The story of the bullied, closeted gay high-schooler in a small town is a clichéd (but relevant) one in American media, and yet seeing this brand of narrative in the context of BL is refreshing. BL is considered to be the sphere of fantasy. Much of it is character-driven and chooses to place less emphasis on plot and setting, placing the main couple into a bubble. Nagai Saburou’s Smells Like Green Spirit is unique in that it explores both the characters’ impact on their environment, and how the small town and its inhabitants have molded the characters and their decisions.
Some of the characters and
scenarios feel familiar at face value: the beautiful boy, the aggressively closeted teen feigning homophobia. However, the attention given to their presentation allows them to feel realistic rather than worn-out.
Facial expressions are Nagai Saburou’s strong suit and serve to set the mood of the narrative. Manic laughter, comically absurd faces that might be more suited to a gag manga, the poignant holding back of tears, blushing young love, and eerie smiles that slowly dig a pit of dread in one’s stomach: all are illustrated with equal effectiveness. The animated expressions breathe life into everyone from the troubled antagonists to the gossiping aunties of the town. The overlapping and shifting of emotions lends to an element of the unexpected that keeps the story engaging.
At its heart, this story is about love. Rather than the oft-glorified romantic love, it places equal if not more importance on friendship, familial love, self-acceptance, and the ways in which they conflict. Will placing your own happiness over that of your loved ones ultimately make you happy? To what lengths should you go to hide your true self to fit in and live life in a way that society dictates, and who will be hurt by this? What values should be prioritized and what sacrifices are necessary to have a life that you’re satisfied with? The main characters wrestle through the process of discovering their personal answers to these questions, while other characters suffer from the consequences of past choices.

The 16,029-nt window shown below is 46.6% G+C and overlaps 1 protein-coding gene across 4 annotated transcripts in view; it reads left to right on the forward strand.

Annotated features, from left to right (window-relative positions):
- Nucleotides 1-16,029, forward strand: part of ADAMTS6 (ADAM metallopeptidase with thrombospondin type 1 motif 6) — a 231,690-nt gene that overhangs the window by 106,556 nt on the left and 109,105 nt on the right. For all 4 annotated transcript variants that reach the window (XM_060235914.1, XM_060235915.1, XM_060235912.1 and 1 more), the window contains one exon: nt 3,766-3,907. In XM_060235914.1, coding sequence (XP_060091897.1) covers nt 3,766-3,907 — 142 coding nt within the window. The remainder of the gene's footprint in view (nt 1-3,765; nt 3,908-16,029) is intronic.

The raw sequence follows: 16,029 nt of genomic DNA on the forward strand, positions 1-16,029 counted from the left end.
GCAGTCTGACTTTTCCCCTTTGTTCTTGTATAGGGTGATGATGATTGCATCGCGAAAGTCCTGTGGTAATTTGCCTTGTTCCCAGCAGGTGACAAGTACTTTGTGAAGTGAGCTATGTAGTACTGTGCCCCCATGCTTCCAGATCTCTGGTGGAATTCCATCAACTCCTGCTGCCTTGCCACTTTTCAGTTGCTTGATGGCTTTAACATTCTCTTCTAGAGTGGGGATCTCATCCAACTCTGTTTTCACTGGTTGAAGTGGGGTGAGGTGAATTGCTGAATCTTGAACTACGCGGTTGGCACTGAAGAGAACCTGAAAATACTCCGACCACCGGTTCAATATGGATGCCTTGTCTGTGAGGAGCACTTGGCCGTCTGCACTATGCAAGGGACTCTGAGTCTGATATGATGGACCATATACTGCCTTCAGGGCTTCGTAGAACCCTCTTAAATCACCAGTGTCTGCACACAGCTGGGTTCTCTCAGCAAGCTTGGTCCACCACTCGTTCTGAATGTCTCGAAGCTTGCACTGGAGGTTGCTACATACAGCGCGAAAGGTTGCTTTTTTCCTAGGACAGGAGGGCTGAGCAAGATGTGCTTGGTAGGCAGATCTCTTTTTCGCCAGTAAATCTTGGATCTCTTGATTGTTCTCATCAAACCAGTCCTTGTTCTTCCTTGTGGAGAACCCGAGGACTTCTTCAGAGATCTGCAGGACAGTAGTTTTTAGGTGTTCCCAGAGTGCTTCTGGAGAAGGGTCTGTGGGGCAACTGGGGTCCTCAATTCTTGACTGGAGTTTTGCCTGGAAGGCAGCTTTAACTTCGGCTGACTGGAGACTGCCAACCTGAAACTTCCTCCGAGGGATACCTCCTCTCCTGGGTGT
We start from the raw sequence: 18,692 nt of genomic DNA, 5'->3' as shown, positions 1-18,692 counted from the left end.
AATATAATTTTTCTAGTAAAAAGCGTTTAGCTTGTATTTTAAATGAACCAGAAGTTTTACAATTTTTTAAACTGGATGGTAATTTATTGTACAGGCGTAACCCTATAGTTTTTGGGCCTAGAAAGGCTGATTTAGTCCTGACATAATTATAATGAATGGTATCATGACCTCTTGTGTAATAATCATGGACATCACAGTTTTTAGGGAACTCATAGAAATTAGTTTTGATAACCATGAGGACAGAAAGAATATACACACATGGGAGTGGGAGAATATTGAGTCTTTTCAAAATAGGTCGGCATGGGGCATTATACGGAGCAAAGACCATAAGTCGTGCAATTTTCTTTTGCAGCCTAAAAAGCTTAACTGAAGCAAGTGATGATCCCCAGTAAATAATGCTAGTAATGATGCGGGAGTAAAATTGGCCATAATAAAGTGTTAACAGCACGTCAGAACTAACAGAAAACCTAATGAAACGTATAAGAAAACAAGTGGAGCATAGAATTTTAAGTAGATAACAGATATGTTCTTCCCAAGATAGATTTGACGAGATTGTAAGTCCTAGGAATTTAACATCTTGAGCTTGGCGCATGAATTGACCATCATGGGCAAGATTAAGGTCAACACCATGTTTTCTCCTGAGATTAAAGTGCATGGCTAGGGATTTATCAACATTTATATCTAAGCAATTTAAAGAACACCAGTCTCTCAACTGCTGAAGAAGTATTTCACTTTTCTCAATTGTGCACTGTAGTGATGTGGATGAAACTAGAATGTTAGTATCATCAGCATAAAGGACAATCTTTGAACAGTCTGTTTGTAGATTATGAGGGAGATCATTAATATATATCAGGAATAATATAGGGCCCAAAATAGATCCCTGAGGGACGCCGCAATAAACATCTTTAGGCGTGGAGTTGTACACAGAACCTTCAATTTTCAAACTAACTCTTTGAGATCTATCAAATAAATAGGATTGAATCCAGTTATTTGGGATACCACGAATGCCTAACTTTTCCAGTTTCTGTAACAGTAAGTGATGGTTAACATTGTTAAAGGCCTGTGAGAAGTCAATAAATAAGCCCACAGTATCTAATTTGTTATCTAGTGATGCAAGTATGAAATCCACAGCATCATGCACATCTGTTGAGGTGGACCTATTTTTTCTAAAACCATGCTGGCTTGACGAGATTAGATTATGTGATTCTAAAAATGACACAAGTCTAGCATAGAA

This manga presents the different ways in which those who don’t conform can be themselves and exist in an environment that isn’t always accepting of them. It’s an amalgamation of humor, intense discomfort, romance, fear of the unknown, the joy of newfound friendship, and a bittersweet coming-of-age story. By drawing parallels between and contrasting the lives of the various inhabitants of one small town, Smells Like Green Spirit shows that navigating the convoluted branches of the journey of life doesn’t always turn out the way you expect or desire. But maybe there isn’t just one answer to finding your place in the world.